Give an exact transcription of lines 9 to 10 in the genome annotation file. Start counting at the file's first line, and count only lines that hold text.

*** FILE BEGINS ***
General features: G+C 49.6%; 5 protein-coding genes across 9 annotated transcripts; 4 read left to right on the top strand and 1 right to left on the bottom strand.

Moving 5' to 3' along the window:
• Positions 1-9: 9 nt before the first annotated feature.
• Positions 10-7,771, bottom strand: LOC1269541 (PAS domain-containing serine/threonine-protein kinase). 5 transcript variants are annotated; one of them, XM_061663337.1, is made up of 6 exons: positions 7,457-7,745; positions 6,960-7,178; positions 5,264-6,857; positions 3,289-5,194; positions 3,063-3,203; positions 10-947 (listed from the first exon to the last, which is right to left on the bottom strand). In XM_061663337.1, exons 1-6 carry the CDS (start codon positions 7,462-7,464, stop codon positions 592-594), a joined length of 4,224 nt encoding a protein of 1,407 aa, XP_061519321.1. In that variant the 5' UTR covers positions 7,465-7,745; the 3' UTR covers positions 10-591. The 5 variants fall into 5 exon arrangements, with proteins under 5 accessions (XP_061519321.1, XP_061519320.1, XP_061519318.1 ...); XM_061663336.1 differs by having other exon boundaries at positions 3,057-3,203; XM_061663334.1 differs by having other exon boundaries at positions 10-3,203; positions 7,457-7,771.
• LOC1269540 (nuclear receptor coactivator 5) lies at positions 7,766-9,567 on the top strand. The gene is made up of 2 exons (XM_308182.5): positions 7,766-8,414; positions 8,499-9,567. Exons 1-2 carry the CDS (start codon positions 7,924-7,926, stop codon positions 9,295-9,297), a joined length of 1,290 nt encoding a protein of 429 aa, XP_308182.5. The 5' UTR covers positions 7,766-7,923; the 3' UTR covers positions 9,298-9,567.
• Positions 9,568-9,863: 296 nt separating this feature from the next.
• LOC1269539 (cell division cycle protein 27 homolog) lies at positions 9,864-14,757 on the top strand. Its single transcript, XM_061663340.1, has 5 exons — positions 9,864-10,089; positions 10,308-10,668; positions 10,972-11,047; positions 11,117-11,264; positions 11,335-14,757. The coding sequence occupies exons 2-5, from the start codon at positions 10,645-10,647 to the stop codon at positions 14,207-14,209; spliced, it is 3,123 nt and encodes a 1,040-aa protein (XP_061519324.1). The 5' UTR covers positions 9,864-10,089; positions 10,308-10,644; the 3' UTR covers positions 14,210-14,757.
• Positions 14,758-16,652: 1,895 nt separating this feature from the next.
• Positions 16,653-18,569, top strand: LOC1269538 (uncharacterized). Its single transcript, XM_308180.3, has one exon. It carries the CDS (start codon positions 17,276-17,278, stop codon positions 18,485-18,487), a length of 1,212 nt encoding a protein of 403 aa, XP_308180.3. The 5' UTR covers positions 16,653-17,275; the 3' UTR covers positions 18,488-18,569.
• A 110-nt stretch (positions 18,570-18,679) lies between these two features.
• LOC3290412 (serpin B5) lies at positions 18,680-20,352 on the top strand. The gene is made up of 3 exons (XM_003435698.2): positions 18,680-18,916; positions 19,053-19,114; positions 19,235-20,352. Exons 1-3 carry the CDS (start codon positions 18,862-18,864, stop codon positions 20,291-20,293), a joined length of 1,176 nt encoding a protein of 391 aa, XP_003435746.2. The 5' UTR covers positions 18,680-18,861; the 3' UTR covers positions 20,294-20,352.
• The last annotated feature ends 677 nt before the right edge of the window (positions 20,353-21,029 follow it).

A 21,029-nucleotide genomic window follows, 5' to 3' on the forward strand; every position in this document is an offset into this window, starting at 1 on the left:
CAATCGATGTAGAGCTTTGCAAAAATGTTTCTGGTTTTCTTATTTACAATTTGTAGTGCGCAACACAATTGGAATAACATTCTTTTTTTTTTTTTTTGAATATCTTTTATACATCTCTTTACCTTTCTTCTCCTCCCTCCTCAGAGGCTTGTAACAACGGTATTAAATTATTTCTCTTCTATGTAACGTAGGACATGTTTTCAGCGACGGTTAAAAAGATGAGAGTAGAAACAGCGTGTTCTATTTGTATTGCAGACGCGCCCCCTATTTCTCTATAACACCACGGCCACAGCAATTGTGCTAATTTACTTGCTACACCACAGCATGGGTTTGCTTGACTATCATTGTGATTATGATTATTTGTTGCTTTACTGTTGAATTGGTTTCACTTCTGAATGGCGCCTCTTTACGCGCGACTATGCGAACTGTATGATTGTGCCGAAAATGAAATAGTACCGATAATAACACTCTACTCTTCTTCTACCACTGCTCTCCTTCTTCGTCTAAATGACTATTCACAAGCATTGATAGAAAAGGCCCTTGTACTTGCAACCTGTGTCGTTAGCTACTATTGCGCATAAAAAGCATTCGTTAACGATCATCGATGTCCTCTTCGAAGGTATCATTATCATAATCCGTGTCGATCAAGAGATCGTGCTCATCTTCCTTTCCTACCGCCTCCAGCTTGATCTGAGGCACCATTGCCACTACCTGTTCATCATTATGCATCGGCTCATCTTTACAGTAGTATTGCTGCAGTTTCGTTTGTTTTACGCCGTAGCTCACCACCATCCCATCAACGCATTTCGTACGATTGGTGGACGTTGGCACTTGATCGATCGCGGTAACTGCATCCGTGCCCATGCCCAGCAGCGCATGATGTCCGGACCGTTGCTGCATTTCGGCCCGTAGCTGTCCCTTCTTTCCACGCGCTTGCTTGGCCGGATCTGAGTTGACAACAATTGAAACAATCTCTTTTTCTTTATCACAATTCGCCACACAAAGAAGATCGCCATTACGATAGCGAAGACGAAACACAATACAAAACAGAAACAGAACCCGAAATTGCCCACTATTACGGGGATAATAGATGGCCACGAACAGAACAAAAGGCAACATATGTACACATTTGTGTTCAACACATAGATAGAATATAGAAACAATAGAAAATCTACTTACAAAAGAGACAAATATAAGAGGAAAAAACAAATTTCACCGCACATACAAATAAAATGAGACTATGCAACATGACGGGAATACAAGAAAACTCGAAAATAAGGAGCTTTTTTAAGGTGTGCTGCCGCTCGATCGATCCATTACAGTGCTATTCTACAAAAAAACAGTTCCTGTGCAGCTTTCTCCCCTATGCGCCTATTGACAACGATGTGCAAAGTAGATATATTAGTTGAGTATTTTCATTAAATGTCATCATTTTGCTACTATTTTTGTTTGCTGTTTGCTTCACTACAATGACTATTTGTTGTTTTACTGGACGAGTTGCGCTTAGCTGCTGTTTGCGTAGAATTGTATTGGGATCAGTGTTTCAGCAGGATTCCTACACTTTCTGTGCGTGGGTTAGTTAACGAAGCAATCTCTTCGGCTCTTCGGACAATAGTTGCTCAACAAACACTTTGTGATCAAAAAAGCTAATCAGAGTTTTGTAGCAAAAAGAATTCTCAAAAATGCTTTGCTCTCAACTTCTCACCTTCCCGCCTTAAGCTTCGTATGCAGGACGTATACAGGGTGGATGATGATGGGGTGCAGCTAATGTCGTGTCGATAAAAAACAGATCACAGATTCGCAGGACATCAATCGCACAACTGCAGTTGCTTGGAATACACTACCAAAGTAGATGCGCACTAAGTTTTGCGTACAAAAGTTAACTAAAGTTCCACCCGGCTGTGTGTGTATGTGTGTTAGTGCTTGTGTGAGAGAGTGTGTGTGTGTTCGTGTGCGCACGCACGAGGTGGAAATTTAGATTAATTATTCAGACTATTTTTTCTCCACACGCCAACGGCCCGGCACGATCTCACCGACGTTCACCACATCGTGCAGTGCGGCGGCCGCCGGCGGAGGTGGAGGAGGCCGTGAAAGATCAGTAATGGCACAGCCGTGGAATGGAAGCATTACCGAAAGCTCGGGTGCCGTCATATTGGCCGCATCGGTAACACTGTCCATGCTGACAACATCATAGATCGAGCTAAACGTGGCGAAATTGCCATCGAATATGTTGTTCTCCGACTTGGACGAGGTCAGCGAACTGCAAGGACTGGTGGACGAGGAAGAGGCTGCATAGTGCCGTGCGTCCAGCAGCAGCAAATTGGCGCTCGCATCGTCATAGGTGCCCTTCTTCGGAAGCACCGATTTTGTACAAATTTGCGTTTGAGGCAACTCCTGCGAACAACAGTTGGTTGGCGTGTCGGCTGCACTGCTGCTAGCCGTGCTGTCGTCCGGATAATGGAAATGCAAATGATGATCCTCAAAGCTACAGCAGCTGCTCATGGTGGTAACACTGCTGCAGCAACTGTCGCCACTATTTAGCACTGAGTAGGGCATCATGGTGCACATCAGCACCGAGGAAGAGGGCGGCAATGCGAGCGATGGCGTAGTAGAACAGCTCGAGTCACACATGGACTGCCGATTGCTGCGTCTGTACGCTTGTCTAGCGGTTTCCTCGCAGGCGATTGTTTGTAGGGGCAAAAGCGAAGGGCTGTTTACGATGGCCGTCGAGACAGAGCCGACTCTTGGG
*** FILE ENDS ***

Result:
• Positions 16,653-18,569, top strand: LOC1269538 (uncharacterized). Its single transcript, XM_308180.3, has one exon. It carries the CDS (start codon positions 17,276-17,278, stop codon positions 18,485-18,487), a length of 1,212 nt encoding a protein of 403 aa, XP_308180.3. The 5' UTR covers positions 16,653-17,275; the 3' UTR covers positions 18,488-18,569.
• A 110-nt stretch (positions 18,570-18,679) lies between these two features.